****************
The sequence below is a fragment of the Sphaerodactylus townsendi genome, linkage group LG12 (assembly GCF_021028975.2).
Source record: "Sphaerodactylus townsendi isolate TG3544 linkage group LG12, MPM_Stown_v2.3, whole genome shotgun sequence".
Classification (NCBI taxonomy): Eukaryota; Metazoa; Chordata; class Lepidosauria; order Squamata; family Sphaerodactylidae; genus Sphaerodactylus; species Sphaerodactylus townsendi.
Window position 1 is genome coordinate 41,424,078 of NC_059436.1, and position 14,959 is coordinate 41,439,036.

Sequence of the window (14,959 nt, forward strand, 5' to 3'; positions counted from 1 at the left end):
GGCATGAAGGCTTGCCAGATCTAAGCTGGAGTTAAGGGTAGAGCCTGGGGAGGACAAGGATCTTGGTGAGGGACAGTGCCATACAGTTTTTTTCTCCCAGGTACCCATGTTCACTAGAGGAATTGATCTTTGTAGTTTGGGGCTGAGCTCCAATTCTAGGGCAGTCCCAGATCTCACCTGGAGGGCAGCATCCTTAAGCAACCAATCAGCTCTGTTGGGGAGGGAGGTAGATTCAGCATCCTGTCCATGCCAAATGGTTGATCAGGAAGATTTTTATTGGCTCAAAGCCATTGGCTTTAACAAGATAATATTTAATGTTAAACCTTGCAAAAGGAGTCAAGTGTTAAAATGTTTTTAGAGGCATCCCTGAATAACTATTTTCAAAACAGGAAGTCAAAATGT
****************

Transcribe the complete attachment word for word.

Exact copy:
The sequence below is a fragment of the Sphaerodactylus townsendi genome, linkage group LG12 (assembly GCF_021028975.2).
Source record: "Sphaerodactylus townsendi isolate TG3544 linkage group LG12, MPM_Stown_v2.3, whole genome shotgun sequence".
Classification (NCBI taxonomy): Eukaryota; Metazoa; Chordata; class Lepidosauria; order Squamata; family Sphaerodactylidae; genus Sphaerodactylus; species Sphaerodactylus townsendi.
Window position 1 is genome coordinate 41,424,078 of NC_059436.1, and position 14,959 is coordinate 41,439,036.

Sequence of the window (14,959 nt, forward strand, 5' to 3'; positions counted from 1 at the left end):
GGCATGAAGGCTTGCCAGATCTAAGCTGGAGTTAAGGGTAGAGCCTGGGGAGGACAAGGATCTTGGTGAGGGACAGTGCCATACAGTTTTTTTCTCCCAGGTACCCATGTTCACTAGAGGAATTGATCTTTGTAGTTTGGGGCTGAGCTCCAATTCTAGGGCAGTCCCAGATCTCACCTGGAGGGCAGCATCCTTAAGCAACCAATCAGCTCTGTTGGGGAGGGAGGTAGATTCAGCATCCTGTCCATGCCAAATGGTTGATCAGGAAGATTTTTATTGGCTCAAAGCCATTGGCTTTAACAAGATAATATTTAATGTTAAACCTTGCAAAAGGAGTCAAGTGTTAAAATGTTTTTAGAGGCATCCCTGAATAACTATTTTCAAAACAGGAAGTCAAAATGT